Lewis Hamilton has taken another step towards his seventh world title with a record-equalling ninety-first win at the Eifel Grand Prix. The Mercedes driver now equals Michael Schumacher’s ninety one wins as he extends his lead over teammate Valtteri Bottas to more than two race wins,
The six-times world champion made a better start than Bottas before they both went deep into Turn One and then through the Mercedes Arena Hamilton got pass before running wide allowing Bottas to go ahead and build an advantage at the end of the first lap.
Bottas built the lead as Hamilton and Verstappen managed to pull a twenty-second gap to Ferrari’s Charles Leclerc by lap nine. As has been the case all season, the Ferrari lacked power and soon found himself dropping back through the pack.
The Finn’s race however only lasted until lap twenty, Bottas then suffered an MGU-H failure which caused him to retire. Then a two-horse race emerged between Hamilton and Verstappen, with the world champion managing to pull a ten second lead with seventeen laps to go.
Renault’s Daniel Ricciardo was third securing the team’s first podium since 2011, the Australian managed to make a one-stop race work fighting against the Racing Point of Sergio Perez and McLaren’s Lando Norris.
The key to his race was getting past the Red Bull of Alex Albon, on another calamitous afternoon for the British-Thai driver who picked up a five-second penalty for contact with Daniil Kvyat and then retire.
Hamilton said “I don’t know what to say. When you grow up watching someone and you idolise them, really, for the quality of the driver they are and what they are continually able to do as a driver and with his team week on week.”
“Seeing his dominance for so long and I don’t think anyone – especially me – thought he would get close to this record. It’s an incredible honour but I could not have done it without this incredible team. A big thank you and huge respect to Michael.”
Perez running to half distance, before making his first stop, he was passed early on by Ricciardo. But despite having the advantage on pace couldn’t stop the Renault driver claiming his first podium since Monaco 2018.
Perez looked as if he could have caught up with Ricciardo, then the Norris stopped at Ford-Kurve bringing out the safety car. The Englishman had been on a different strategy for a while, but the early development of his ultimately terminal engine problem cost him time and he was running fifth before he stopped.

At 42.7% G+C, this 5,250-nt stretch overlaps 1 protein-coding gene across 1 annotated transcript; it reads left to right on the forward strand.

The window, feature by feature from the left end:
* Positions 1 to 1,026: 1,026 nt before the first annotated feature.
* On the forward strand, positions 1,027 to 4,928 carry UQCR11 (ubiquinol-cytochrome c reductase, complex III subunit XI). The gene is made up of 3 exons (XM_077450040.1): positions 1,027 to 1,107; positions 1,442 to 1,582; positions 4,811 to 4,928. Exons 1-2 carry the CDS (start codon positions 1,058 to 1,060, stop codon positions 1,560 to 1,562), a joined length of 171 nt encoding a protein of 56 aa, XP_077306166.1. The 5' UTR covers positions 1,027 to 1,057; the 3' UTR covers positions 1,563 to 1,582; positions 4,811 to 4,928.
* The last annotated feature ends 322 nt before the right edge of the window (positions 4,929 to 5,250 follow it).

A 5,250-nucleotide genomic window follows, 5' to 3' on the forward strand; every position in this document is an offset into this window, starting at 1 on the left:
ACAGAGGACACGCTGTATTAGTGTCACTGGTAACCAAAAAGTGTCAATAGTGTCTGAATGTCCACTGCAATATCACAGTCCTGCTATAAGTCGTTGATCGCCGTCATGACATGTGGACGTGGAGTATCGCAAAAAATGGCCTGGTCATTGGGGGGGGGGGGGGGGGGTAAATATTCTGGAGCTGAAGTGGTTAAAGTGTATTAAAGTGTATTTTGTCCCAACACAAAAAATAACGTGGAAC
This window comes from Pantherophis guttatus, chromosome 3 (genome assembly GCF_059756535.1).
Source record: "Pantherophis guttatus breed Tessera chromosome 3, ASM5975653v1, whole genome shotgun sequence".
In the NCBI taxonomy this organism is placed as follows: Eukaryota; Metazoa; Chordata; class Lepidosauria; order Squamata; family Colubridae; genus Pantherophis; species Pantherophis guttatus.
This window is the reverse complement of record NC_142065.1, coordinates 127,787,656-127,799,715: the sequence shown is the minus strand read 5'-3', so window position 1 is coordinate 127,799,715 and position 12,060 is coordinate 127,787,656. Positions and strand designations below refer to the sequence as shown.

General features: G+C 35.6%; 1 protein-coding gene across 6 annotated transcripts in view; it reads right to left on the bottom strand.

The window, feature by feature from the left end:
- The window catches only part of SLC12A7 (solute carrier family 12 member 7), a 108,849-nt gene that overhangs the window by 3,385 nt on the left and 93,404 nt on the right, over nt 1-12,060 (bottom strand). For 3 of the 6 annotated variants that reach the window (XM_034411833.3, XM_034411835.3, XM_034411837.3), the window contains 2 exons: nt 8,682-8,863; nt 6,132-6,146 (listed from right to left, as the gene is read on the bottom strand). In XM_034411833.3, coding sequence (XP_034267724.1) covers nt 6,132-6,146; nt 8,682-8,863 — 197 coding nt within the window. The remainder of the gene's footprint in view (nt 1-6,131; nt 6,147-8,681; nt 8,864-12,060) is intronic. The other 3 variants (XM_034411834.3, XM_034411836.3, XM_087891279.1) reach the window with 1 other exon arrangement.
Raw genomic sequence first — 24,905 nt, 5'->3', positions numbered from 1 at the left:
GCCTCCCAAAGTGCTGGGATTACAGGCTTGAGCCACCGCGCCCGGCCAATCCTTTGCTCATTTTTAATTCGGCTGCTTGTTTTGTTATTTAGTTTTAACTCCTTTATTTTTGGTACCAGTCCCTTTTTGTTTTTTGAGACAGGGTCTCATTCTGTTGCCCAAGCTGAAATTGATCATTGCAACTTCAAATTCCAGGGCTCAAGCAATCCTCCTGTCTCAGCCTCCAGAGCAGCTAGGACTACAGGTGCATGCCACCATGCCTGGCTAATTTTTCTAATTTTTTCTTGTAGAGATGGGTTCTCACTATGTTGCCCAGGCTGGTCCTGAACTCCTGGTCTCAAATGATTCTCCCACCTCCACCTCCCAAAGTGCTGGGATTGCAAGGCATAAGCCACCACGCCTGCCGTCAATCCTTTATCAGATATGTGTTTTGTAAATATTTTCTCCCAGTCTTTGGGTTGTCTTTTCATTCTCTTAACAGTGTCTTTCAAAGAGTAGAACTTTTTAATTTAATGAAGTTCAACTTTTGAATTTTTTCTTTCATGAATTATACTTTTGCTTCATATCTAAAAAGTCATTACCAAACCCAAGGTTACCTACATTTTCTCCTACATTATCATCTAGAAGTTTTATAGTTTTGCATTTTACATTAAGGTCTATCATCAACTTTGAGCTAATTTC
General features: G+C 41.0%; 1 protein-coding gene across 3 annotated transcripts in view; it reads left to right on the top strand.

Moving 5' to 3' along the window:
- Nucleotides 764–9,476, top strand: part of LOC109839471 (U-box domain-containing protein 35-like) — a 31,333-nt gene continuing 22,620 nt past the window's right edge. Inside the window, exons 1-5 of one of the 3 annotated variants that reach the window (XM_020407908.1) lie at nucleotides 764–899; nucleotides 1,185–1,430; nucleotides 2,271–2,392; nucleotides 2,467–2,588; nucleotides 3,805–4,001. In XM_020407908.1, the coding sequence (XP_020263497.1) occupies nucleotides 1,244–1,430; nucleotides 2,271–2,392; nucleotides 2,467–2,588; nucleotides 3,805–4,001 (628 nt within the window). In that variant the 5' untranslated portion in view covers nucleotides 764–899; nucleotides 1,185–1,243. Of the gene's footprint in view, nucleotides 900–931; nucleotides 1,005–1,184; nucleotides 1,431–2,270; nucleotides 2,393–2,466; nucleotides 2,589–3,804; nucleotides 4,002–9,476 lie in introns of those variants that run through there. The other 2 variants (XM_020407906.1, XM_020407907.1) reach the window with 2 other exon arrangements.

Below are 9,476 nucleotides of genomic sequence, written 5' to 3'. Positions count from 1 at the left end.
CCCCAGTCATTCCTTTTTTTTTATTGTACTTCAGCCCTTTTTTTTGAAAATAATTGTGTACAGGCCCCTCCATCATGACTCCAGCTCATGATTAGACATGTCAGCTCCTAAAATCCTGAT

The Mexican’s teammate Nico Hulkenberg put a superb effort in to finish eighth. Hulkenberg in his third race of the season, delivered points for the team having being drafted in ahead of qualifying after Lance Stroll felt unwell on Saturday.
Carlos Sainz finished fifth for McLaren ahead of Pierre Gasly, who passed Leclerc after the safety car as the Ferrari driver had run behind the top five due to not stopping behind the safety car. But once again Ferrari struggled for pace, Leclerc could only manage seventh ahead of Hulkenberg.
Haas’s Romain Grosjean scored his first points of the season in ninth ahead of Antonio Giovinazzi who scored the final point for Alfa Romeo. Grosjean was aided by the timing of the safety car, that allowed him to get through the remainder of the race on a single stop.
Giovinazzi hung on to tenth after Sebastian Vettel spun, the four time champion then clashed with Kevin Magnussen. The Dane then dropped to thirteenth, finishing behind the Alfa Romeo of Kimi Raikkonen. For the Finn, his achievement 322 race starts will be overshadowed by Hamilton’s ninety-first win.
Also despite being the most experienced driver in the history of the sport, Raikkonen earnt a five-second penalty for taking Daniil Kvyat’s front wing off as he swept across going into the final corner during the early running. The Alpha Tauri driver was the final finisher in fifteenth, behind the Williams of Nicolas Latifi.